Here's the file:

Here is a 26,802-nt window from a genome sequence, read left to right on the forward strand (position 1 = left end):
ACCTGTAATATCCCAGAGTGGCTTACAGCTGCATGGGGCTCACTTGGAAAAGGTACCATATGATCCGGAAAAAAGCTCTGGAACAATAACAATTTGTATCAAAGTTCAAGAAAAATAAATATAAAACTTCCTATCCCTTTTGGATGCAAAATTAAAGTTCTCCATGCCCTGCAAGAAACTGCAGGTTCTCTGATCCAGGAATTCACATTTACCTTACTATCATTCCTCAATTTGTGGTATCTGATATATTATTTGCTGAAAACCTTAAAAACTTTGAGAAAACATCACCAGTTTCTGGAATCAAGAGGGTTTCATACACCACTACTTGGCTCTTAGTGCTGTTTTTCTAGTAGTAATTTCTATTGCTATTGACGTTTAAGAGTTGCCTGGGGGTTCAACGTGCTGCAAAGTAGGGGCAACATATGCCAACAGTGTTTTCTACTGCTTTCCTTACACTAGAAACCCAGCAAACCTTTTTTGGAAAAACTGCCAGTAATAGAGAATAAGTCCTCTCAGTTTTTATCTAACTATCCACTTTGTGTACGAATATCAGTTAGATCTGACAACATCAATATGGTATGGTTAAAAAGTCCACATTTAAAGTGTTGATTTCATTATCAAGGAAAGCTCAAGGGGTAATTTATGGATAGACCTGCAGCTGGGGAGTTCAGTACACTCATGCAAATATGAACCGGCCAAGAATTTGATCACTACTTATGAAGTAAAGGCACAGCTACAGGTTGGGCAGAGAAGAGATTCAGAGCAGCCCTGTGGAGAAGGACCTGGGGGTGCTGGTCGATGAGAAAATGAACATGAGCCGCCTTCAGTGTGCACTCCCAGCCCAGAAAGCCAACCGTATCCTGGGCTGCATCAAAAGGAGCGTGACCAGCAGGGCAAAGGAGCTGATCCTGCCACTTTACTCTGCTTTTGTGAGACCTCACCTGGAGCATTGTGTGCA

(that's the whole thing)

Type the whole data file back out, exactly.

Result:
Here is a 26,802-nt window from a genome sequence, read left to right on the forward strand (position 1 = left end):
ACCTGTAATATCCCAGAGTGGCTTACAGCTGCATGGGGCTCACTTGGAAAAGGTACCATATGATCCGGAAAAAAGCTCTGGAACAATAACAATTTGTATCAAAGTTCAAGAAAAATAAATATAAAACTTCCTATCCCTTTTGGATGCAAAATTAAAGTTCTCCATGCCCTGCAAGAAACTGCAGGTTCTCTGATCCAGGAATTCACATTTACCTTACTATCATTCCTCAATTTGTGGTATCTGATATATTATTTGCTGAAAACCTTAAAAACTTTGAGAAAACATCACCAGTTTCTGGAATCAAGAGGGTTTCATACACCACTACTTGGCTCTTAGTGCTGTTTTTCTAGTAGTAATTTCTATTGCTATTGACGTTTAAGAGTTGCCTGGGGGTTCAACGTGCTGCAAAGTAGGGGCAACATATGCCAACAGTGTTTTCTACTGCTTTCCTTACACTAGAAACCCAGCAAACCTTTTTTGGAAAAACTGCCAGTAATAGAGAATAAGTCCTCTCAGTTTTTATCTAACTATCCACTTTGTGTACGAATATCAGTTAGATCTGACAACATCAATATGGTATGGTTAAAAAGTCCACATTTAAAGTGTTGATTTCATTATCAAGGAAAGCTCAAGGGGTAATTTATGGATAGACCTGCAGCTGGGGAGTTCAGTACACTCATGCAAATATGAACCGGCCAAGAATTTGATCACTACTTATGAAGTAAAGGCACAGCTACAGGTTGGGCAGAGAAGAGATTCAGAGCAGCCCTGTGGAGAAGGACCTGGGGGTGCTGGTCGATGAGAAAATGAACATGAGCCGCCTTCAGTGTGCACTCCCAGCCCAGAAAGCCAACCGTATCCTGGGCTGCATCAAAAGGAGCGTGACCAGCAGGGCAAAGGAGCTGATCCTGCCACTTTACTCTGCTTTTGTGAGACCTCACCTGGAGCATTGTGTGCA